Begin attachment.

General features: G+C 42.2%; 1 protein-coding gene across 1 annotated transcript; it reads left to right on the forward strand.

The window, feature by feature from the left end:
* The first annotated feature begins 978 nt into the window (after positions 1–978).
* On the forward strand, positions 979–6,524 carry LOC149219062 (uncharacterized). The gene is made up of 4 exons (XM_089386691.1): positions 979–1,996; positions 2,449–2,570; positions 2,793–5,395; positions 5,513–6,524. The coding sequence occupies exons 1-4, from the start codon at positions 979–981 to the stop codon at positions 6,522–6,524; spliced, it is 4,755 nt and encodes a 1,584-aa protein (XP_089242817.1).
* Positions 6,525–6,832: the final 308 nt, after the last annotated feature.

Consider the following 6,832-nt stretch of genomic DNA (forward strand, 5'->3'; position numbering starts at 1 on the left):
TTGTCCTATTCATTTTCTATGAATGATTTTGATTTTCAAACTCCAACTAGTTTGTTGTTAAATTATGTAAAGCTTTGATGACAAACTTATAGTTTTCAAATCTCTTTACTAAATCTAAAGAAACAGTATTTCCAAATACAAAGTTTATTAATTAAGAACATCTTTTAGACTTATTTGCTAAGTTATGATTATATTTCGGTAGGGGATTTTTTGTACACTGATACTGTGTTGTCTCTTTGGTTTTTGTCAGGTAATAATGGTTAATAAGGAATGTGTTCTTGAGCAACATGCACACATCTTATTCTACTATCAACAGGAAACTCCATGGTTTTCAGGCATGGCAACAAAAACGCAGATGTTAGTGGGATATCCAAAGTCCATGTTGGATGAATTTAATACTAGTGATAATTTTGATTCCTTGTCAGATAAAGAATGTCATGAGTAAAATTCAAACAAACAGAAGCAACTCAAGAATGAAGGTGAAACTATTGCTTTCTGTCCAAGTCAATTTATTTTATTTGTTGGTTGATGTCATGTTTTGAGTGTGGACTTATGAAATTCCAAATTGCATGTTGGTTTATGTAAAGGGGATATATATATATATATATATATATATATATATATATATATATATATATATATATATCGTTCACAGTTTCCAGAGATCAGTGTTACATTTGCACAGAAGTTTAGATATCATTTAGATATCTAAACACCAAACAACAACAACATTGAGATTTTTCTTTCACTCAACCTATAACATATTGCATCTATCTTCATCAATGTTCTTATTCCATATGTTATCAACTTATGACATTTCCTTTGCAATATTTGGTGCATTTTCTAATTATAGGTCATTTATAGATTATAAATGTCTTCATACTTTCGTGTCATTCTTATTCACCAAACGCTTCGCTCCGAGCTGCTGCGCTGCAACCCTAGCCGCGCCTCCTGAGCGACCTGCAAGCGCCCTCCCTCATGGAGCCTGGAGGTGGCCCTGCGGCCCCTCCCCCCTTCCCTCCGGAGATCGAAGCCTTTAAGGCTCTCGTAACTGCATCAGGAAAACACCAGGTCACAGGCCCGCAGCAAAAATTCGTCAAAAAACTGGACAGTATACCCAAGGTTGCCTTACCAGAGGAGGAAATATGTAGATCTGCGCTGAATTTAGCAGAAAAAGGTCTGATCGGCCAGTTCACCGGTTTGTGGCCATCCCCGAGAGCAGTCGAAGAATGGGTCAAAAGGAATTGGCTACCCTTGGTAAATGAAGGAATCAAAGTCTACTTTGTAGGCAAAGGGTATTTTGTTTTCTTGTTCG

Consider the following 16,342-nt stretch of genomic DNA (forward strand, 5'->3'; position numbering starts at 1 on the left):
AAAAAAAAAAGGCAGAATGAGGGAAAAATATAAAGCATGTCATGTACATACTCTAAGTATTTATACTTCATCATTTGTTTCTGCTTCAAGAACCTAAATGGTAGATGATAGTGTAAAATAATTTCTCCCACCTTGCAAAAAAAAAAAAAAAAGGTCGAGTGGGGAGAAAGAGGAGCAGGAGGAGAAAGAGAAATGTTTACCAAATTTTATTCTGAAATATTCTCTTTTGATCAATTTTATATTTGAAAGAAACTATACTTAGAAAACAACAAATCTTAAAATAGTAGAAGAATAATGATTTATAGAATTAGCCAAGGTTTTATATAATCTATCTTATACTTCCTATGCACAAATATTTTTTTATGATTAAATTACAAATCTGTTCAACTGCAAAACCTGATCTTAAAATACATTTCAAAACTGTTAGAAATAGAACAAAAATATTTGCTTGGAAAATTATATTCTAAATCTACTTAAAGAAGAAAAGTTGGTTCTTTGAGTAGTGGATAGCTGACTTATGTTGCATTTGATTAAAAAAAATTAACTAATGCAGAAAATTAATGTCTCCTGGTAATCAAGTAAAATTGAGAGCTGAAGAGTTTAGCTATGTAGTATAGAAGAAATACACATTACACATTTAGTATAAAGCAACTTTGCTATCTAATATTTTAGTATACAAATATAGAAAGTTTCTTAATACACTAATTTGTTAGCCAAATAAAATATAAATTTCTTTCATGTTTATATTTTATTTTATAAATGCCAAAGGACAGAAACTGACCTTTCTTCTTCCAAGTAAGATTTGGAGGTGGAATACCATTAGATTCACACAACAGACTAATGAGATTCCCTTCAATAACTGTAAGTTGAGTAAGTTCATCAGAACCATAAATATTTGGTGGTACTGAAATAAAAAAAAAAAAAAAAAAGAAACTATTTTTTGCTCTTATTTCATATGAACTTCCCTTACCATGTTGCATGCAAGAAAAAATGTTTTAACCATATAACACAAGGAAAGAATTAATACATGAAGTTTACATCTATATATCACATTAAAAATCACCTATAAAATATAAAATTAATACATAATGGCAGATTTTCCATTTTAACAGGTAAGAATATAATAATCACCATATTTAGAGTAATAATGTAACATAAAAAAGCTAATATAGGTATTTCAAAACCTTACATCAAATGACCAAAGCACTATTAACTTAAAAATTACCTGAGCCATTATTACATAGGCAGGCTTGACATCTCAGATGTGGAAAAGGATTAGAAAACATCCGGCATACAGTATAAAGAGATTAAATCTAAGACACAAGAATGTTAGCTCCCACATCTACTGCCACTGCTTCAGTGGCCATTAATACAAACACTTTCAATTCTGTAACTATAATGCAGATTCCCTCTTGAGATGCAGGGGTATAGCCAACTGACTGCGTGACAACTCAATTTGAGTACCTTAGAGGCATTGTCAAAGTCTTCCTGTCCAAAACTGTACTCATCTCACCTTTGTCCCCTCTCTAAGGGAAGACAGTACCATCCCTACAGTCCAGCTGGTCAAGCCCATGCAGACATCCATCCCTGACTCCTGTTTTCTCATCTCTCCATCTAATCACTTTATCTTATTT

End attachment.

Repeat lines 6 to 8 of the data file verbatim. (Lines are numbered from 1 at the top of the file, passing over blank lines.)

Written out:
Consider the following 6,832-nt stretch of genomic DNA (forward strand, 5'->3'; position numbering starts at 1 on the left):
TTGTCCTATTCATTTTCTATGAATGATTTTGATTTTCAAACTCCAACTAGTTTGTTGTTAAATTATGTAAAGCTTTGATGACAAACTTATAGTTTTCAAATCTCTTTACTAAATCTAAAGAAACAGTATTTCCAAATACAAAGTTTATTAATTAAGAACATCTTTTAGACTTATTTGCTAAGTTATGATTATATTTCGGTAGGGGATTTTTTGTACACTGATACTGTGTTGTCTCTTTGGTTTTTGTCAGGTAATAATGGTTAATAAGGAATGTGTTCTTGAGCAACATGCACACATCTTATTCTACTATCAACAGGAAACTCCATGGTTTTCAGGCATGGCAACAAAAACGCAGATGTTAGTGGGATATCCAAAGTCCATGTTGGATGAATTTAATACTAGTGATAATTTTGATTCCTTGTCAGATAAAGAATGTCATGAGTAAAATTCAAACAAACAGAAGCAACTCAAGAATGAAGGTGAAACTATTGCTTTCTGTCCAAGTCAATTTATTTTATTTGTTGGTTGATGTCATGTTTTGAGTGTGGACTTATGAAATTCCAAATTGCATGTTGGTTTATGTAAAGGGGATATATATATATATATATATATATATATATATATATATATATATATATATATATATCGTTCACAGTTTCCAGAGATCAGTGTTACATTTGCACAGAAGTTTAGATATCATTTAGATATCTAAACACCAAACAACAACAACATTGAGATTTTTCTTTCACTCAACCTATAACATATTGCATCTATCTTCATCAATGTTCTTATTCCATATGTTATCAACTTATGACATTTCCTTTGCAATATTTGGTGCATTTTCTAATTATAGGTCATTTATAGATTATAAATGTCTTCATACTTTCGTGTCATTCTTATTCACCAAACGCTTCGCTCCGAGCTGCTGCGCTGCAACCCTAGCCGCGCCTCCTGAGCGACCTGCAAGCGCCCTCCCTCATGGAGCCTGGAGGTGGCCCTGCGGCCCCTCCCCCCTTCCCTCCGGAGATCGAAGCCTTTAAGGCTCTCGTAACTGCATCAGGAAAACACCAGGTCACAGGCCCGCAGCAAAAATTCGTCAAAAAACTGGACAGTATACCCAAGGTTGCCTTACCAGAGGAGGAAATATGTAGATCTGCGCTGAATTTAGCAGAAAAAGGTCTGATCGGCCAGTTCACCGGTTTGTGGCCATCCCCGAGAGCAGTCGAAGAATGGGTCAAAAGGAATTGGCTACCCTTGGTAAATGAAGGAATCAAAGTCTACTTTGTAGGCAAAGGGTATTTTGTTTTCTTGTTCG

Consider the following 16,342-nt stretch of genomic DNA (forward strand, 5'->3'; position numbering starts at 1 on the left):